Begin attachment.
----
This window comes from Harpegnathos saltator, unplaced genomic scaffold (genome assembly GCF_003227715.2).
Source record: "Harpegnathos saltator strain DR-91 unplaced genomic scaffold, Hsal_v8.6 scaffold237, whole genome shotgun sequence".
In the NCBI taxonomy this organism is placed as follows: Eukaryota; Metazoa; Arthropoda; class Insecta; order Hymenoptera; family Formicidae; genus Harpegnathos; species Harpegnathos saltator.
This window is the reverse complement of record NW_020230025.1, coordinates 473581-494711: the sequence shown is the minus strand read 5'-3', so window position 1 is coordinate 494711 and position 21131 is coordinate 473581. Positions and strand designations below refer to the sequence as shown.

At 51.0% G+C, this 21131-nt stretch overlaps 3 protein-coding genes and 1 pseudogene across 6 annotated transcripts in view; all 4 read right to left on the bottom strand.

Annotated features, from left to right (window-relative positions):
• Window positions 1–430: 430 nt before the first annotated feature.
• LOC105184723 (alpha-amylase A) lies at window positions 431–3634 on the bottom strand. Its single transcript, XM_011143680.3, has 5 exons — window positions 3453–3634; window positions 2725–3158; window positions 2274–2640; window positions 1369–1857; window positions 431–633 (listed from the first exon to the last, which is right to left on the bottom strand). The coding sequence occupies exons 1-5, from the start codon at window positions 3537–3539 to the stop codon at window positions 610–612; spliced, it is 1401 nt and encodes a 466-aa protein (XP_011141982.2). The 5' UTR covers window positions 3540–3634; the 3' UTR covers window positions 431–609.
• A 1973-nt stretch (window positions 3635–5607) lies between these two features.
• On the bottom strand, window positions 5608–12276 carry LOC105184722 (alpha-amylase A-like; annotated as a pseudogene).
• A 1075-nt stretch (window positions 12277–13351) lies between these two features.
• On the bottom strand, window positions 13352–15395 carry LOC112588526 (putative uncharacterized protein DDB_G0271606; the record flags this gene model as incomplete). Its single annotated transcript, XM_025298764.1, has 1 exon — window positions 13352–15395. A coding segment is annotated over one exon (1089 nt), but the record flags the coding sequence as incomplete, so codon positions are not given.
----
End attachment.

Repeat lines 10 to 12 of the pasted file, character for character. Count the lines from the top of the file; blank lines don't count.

• On the bottom strand, window positions 5608–12276 carry LOC105184722 (alpha-amylase A-like; annotated as a pseudogene).
• A 1075-nt stretch (window positions 12277–13351) lies between these two features.
• On the bottom strand, window positions 13352–15395 carry LOC112588526 (putative uncharacterized protein DDB_G0271606; the record flags this gene model as incomplete). Its single annotated transcript, XM_025298764.1, has 1 exon — window positions 13352–15395. A coding segment is annotated over one exon (1089 nt), but the record flags the coding sequence as incomplete, so codon positions are not given.